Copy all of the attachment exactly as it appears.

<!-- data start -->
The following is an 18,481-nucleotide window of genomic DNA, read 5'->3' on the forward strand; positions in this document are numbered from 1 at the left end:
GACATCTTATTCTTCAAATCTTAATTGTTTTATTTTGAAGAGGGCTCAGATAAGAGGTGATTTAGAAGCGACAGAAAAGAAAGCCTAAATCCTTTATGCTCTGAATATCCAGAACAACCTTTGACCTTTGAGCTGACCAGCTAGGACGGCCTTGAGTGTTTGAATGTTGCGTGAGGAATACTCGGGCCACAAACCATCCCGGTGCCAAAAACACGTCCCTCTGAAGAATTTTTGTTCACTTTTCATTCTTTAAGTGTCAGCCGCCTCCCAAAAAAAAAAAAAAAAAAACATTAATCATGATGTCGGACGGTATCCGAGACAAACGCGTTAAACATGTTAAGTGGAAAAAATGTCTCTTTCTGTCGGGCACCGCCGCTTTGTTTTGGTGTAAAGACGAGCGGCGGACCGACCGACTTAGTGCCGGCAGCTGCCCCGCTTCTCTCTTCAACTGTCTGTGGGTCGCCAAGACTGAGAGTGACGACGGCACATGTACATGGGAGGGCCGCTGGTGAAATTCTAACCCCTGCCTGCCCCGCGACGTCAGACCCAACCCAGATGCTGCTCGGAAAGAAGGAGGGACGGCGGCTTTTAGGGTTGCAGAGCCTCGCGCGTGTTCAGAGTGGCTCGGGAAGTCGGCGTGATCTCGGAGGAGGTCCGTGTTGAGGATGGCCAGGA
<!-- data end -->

The following is an 18,481-nucleotide window of genomic DNA, read 5'->3' on the forward strand; positions in this document are numbered from 1 at the left end:
GACATCTTATTCTTCAAATCTTAATTGTTTTATTTTGAAGAGGGCTCAGATAAGAGGTGATTTAGAAGCGACAGAAAAGAAAGCCTAAATCCTTTATGCTCTGAATATCCAGAACAACCTTTGACCTTTGAGCTGACCAGCTAGGACGGCCTTGAGTGTTTGAATGTTGCGTGAGGAATACTCGGGCCACAAACCATCCCGGTGCCAAAAACACGTCCCTCTGAAGAATTTTTGTTCACTTTTCATTCTTTAAGTGTCAGCCGCCTCCCAAAAAAAAAAAAAAAAAAACATTAATCATGATGTCGGACGGTATCCGAGACAAACGCGTTAAACATGTTAAGTGGAAAAAATGTCTCTTTCTGTCGGGCACCGCCGCTTTGTTTTGGTGTAAAGACGAGCGGCGGACCGACCGACTTAGTGCCGGCAGCTGCCCCGCTTCTCTCTTCAACTGTCTGTGGGTCGCCAAGACTGAGAGTGACGACGGCACATGTACATGGGAGGGCCGCTGGTGAAATTCTAACCCCTGCCTGCCCCGCGACGTCAGACCCAACCCAGATGCTGCTCGGAAAGAAGGAGGGACGGCGGCTTTTAGGGTTGCAGAGCCTCGCGCGTGTTCAGAGTGGCTCGGGAAGTCGGCGTGATCTCGGAGGAGGTCCGTGTTGAGGATGGCCAGGA